To date, there have been few studies on COX‐2 expression in human ampullary cancer tissues. In our series the great majority of ampullary carcinomas (97.5%) showed expression of COX‐2 protein, suggesting an important role in ampullary cancer.
Recent studies have shown that COX‐2 is involved in several potential mechanisms of cancer development and progression. COX‐2 inhibits apoptosis by activation of an apoptosis repressor gene, bcl‐222,23
; confers invasive ability on tumour cells in vitro by activating metalloproteinase, which is the prerequisite for tumour invasion24
; and stimulates tumour angiogenesis through the modulation of production of variable angiogenic factors.16,22
Tumour angiogenesis is controlled by a balance of angiogenic and angiostatic regulators involved in multiple pathways that result in endothelial proliferation, differentiation, and organisation into a functional network of vascular channels.25,26
Moreover, tumour angiogenesis, as quantitated by measurement of MVD, has been shown to be a significant negative prognostic factor in several cancers.27,28,29
Among the many reported angiogenic factors, VEGF—a key factor for induction of tumour angiogenesis—is increased in various human tumours.20,30
In the present study, a positive statistical correlation was found between VEGF and MVD in ampullary carcinoma (p<0.0001). The median value of MVD was lower in VEGF negative than in VEGF positive tumours (p
0.02). These data are consistent with other reports that found a strong positive correlation between VEGF expression and MVD in various human tumours.31,32
We believe that our study has shown for the first time that there is a relation between VEGF expression and MVD in human ampullary carcinoma. Furthermore, on the basis of the median MVD value, a significant statistical difference was found between VEGF grade 1 and grade 2 tumours (p
0.001) and between VEGF grade 2 and grade 3 tumours (p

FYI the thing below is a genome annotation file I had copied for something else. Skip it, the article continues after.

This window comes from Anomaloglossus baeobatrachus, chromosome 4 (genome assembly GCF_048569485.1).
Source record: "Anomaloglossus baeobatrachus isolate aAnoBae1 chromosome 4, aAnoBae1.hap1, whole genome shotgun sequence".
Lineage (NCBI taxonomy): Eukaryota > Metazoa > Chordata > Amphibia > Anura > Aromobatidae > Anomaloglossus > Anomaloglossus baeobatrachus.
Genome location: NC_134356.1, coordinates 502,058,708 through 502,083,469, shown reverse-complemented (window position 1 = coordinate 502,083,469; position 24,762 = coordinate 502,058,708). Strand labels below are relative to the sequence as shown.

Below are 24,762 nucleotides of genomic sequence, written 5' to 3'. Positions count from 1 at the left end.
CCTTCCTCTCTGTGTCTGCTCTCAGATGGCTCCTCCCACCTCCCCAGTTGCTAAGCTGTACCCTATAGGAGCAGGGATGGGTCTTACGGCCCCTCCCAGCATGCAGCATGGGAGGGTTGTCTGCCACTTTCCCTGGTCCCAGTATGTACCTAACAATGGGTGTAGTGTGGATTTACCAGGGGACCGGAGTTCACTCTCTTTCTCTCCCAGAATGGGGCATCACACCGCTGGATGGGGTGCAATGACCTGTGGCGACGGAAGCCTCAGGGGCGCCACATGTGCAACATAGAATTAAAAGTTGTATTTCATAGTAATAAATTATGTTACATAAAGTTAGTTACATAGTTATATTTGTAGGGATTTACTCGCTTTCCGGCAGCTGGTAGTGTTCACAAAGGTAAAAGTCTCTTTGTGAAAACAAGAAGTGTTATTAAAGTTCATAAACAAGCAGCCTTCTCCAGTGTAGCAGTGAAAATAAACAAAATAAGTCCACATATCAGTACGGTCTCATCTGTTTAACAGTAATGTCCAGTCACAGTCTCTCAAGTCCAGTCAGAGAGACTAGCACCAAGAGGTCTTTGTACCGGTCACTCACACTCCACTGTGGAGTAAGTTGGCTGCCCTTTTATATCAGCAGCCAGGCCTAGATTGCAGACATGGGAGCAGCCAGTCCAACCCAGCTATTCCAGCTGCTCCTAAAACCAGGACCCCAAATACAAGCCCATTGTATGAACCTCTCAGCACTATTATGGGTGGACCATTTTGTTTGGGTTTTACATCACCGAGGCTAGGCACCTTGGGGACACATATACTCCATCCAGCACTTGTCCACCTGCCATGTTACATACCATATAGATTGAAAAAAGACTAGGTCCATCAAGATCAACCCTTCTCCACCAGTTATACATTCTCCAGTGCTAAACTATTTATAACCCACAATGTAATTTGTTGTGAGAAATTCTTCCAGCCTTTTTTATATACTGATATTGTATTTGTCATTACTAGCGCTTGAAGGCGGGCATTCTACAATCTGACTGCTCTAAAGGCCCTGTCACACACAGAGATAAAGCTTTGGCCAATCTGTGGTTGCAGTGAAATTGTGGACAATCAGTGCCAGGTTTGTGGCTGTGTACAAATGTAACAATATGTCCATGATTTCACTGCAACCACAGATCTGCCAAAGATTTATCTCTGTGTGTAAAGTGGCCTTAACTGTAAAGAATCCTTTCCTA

0.012). These results show the direct relation between MVD and VEGF as any augmentation of VEGF expression is associated with a significant increase in MVD.
Tsujii et al16
used an endothelial cell/colon carcinoma co‐culture model to explore the role of COX in tumour related angiogenesis. They showed that COX‐2 overexpression stimulates endothelial motility and tube formation by the increased production of proangiogenic factors such as VEGF. These effects can be blocked by NS‐398, a selective inhibitor of COX‐2. One hypothesis is the stimulation of tumour angiogenesis by the products of COX‐2 activity, especially PGE2. PGE2 has been reported to be capable of stimulating VEGF production in various cell types,33,34,35
and to enhance angiogenesis in pancreatic carcinoma.36
To investigate the angiogenic pathway involved in COX‐2 activity in ampullary cancer, we evaluated VEGF expression and found that it was correlated with COX‐2 immunoreactivity (p
0.001). To the best of our knowledge, this is the first time a relation has been shown between COX‐2 activity and VEGF expression in human ampullary carcinoma.
Take home messages
- COX‐2 is highly expressed in ampullary carcinomas, suggesting involvement of the COX‐2 pathway in ampullary tumour associated angiogenesis.
- This provides a rationale for targeting COX‐2 in the treatment of ampullary cancer.
These data are in accordance with previous in vitro studies in which hypoxia—a common event in tumour biology resulting from exponential cellular proliferation37
—upregulates COX‐2 expression, which increases PGE2 levels; PGE2 induces translocation of HIF‐1α into the nucleus, inducing VEGF transcription.18
COX‐2‐induced prostaglandins contribute to tumour growth by promoting the formation of new blood vessels that sustain tumour cell viability and growth.38
Moreover, recent data indicate that COX‐2 inhibitors are powerful anti‐angiogenic agents in vivo.16
In our series, we failed to demonstrate a correlation between COX‐2 expression and tumour MVD (p
0.053). COX‐2 expression and MVD were not directly correlated, so any augmentation of COX‐2 expression associated with increase in MVD probably results from its strong relation to VEGF expression.
Our immunohistochemical findings cannot show a direct cause–effect link between COX‐2 overexpression and tumour angiogenesis through VEGF activity. However, our results suggest an involvement of the COX‐2 pathway in ampullary tumour associated angiogenesis and provide the rationale for clinical studies aimed at examining the efficacy of COX‐2 inhibitors for the treatment or prevention of ampullary carcinoma.